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A nodule in petrology or mineralogy is a secondary structure, generally spherical or irregularly rounded in shape. Nodules are typically solid replacement bodies of chert or iron oxides formed during diagenesis of a sedimentary rock. Nodules may be hollow as geodes or vugs or filled with crystals and intricate geometric shrinkage patterns as in septarian nodules.
There is an important distinction to draw between nodules and concretions; the latter being formed from mineral precipitation around some kind of nucleus while the former is a replacement body.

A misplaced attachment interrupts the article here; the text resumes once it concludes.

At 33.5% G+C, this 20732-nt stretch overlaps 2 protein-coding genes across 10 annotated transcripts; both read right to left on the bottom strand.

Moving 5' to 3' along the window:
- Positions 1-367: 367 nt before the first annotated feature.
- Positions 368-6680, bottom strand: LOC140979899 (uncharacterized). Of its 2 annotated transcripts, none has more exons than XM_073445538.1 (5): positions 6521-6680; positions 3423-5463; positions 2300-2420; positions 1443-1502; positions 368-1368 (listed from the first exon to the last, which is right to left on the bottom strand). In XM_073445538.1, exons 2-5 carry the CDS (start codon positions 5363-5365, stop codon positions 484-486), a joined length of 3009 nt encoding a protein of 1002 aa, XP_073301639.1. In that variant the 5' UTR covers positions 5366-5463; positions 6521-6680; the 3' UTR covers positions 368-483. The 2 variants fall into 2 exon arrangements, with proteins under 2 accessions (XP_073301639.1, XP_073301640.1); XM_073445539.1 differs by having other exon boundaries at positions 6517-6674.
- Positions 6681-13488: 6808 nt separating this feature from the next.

Chert and flint nodules are commonly found in horizontal layer in limestone and chalk formations respectively. They form from the recrystallisation of amorphous silica arising from different marine organisms after their death: siliceous spicules of sponges, or debris from radiolaria. Diatoms are also a widespread source of biogenic silica in marine sediments.
Silicic volcanic rocks also form nodular segregations during cooling and recrystallization of rhyolitic and obsidian flows. Thundereggs are geode like nodules that form in volcanic ash deposits during diagenesis.
See also 
- Concretions, formed from mineral precipitation in the pores of a sediment, not to be confused with nodules
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